Joel Mokyr (Leiden, 1946) is a Netherlands-born American-Israeli economic historian. His book, Culture of Growth: The Origins of the Modern Economy, was released in 2016. Learn more about the author through a short biography, and discover his book, its ratings, as well as reviews on it.
Joel Mokyr is the Robert H. Strotz Professor of Arts and Sciences and Professor of Economics and History at Northwestern University, and Sackler Professor at the Eitan Berglas School of Economics at the University of Tel Aviv. He also serves as editor in chief of a book series published by Princeton University Press, The Princeton University Press Economic History of the Western World. He is a member of a number of institutions in Europe, among them the American Academy of Arts and Sciences. He is a foreign member of the Royal Netherlands Academy of Arts and Sciences since 2001.
Born to Dutch Jews who survived the Holocaust, Joel lost his father when he was only one year old and was raised by his mother in Haifa, Israel. In 1974, after completing a PhD at Yale University, he began working at Northwestern University.
He has been editor of the Journal of Economic History and President of the Economic History Association and has served as the editor in chief of the Oxford Encyclopedia of Economic History. He was also chair of the Economics Department and President of the Economic History Association.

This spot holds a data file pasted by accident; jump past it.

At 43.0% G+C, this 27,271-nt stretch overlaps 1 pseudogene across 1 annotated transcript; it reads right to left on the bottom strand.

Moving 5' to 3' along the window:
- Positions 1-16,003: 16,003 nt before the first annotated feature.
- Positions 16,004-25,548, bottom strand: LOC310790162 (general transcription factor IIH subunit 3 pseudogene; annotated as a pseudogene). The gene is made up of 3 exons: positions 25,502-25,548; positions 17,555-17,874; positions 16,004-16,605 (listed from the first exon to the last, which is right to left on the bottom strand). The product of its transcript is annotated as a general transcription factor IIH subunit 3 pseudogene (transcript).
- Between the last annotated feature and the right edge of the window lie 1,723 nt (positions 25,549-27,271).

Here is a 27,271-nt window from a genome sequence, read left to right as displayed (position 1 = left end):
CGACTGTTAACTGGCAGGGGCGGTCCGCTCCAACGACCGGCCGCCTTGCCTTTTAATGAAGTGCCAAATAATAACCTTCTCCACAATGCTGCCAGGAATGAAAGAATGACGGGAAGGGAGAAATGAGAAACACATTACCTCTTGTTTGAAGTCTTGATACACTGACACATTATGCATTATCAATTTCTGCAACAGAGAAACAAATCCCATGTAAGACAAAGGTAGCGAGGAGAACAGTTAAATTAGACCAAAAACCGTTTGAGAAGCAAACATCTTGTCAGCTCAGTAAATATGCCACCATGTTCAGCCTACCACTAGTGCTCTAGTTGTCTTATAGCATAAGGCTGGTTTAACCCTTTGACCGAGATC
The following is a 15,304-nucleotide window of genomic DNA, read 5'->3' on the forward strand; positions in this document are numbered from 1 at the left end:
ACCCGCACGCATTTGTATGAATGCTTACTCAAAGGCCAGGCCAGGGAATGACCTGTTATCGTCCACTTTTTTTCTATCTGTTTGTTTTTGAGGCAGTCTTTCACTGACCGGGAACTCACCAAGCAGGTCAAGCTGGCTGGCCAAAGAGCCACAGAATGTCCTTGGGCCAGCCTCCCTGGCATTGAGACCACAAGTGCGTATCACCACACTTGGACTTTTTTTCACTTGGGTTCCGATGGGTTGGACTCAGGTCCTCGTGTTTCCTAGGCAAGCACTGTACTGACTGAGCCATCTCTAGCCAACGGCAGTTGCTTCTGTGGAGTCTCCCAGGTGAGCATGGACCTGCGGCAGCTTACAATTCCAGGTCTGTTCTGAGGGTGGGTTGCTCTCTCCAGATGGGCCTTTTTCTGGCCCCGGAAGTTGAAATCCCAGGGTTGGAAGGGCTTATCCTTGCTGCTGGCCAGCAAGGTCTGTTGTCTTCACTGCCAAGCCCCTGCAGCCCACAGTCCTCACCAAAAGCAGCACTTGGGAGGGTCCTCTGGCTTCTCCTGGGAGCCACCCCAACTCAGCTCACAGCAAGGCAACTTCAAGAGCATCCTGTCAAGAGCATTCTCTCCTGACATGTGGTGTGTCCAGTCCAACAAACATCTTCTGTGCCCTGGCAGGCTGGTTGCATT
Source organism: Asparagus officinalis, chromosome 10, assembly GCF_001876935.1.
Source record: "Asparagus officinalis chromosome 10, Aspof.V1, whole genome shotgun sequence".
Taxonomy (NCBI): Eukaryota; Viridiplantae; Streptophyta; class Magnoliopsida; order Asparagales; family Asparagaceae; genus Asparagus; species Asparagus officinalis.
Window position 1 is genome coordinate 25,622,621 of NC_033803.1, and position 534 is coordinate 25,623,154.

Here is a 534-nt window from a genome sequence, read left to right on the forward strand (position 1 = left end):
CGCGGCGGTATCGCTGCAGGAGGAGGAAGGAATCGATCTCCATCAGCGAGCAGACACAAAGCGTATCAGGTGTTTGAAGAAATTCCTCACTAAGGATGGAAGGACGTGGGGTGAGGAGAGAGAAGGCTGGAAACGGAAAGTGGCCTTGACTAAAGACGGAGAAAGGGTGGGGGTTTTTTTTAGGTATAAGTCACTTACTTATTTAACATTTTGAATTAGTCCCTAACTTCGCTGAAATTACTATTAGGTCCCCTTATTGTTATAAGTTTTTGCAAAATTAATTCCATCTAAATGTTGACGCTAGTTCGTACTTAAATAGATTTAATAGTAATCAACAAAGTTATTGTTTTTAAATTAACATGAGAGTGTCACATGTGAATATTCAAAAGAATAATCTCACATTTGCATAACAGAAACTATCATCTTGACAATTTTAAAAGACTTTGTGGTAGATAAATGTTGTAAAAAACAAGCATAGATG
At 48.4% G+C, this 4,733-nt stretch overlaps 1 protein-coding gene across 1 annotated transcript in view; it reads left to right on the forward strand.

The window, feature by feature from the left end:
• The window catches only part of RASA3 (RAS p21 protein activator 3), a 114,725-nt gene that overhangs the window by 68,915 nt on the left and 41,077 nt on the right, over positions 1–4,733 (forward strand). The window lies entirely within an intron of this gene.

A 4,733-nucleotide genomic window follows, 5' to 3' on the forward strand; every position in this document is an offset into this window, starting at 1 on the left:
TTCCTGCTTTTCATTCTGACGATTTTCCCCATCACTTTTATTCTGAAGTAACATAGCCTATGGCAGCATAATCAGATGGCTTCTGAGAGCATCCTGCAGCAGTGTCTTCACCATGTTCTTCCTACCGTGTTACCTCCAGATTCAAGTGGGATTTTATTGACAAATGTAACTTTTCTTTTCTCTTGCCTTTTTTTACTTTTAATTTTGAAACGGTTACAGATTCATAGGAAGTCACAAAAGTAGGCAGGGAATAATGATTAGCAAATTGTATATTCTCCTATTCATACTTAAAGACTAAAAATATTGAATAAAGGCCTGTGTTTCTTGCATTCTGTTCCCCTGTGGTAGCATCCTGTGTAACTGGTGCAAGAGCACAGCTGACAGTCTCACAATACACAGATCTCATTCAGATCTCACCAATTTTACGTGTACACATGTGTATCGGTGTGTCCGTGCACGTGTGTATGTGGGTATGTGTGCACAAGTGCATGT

His book of economic history, Culture of Growth: The Origins of the Modern Economy (2016), was Finalist for the 2017 Hayek Prize, The Manhattan Institute. It got the Honorable Mention for the 2017 PROSE Award in European and World History, Association of American Publishers, and was named One of MIT Technology Review’s Best Books of 2016.
During the late eighteenth century, innovations in Europe triggered the Industrial Revolution and the sustained economic progress that spread across the globe. While much has been made of the details of the Industrial Revolution, what remains a mystery is why it took place at all. Why did this revolution begin in the West and not elsewhere, and why did it continue, leading to today’s unprecedented prosperity? In this groundbreaking book, celebrated economic historian Joel Mokyr argues that a culture of growth specific to early modern Europe and the European Enlightenment laid the foundations for the scientific advances and pioneering inventions that would instigate explosive technological and economic development. Bringing together economics, the history of science and technology, and models of cultural evolution, Mokyr demonstrates that culture—the beliefs, values, and preferences in society that are capable of changing behavior—was a deciding factor in societal transformations.
Mokyr looks at the period 1500–1700 to show that a politically fragmented Europe fostered a competitive “market for ideas” and a willingness to investigate the secrets of nature. At the same time, a transnational community of brilliant thinkers known as the “Republic of Letters” freely circulated and distributed ideas and writings. This political fragmentation and the supportive intellectual environment explain how the Industrial Revolution happened in Europe but not China, despite similar levels of technology and intellectual activity. In Europe, heterodox and creative thinkers could find sanctuary in other countries and spread their thinking across borders. In contrast, China’s version of the Enlightenment remained controlled by the ruling elite.
Combining ideas from economics and cultural evolution, A Culture of Growth provides startling reasons for why the foundations of our modern economy were laid in the mere two centuries between Columbus and Newton.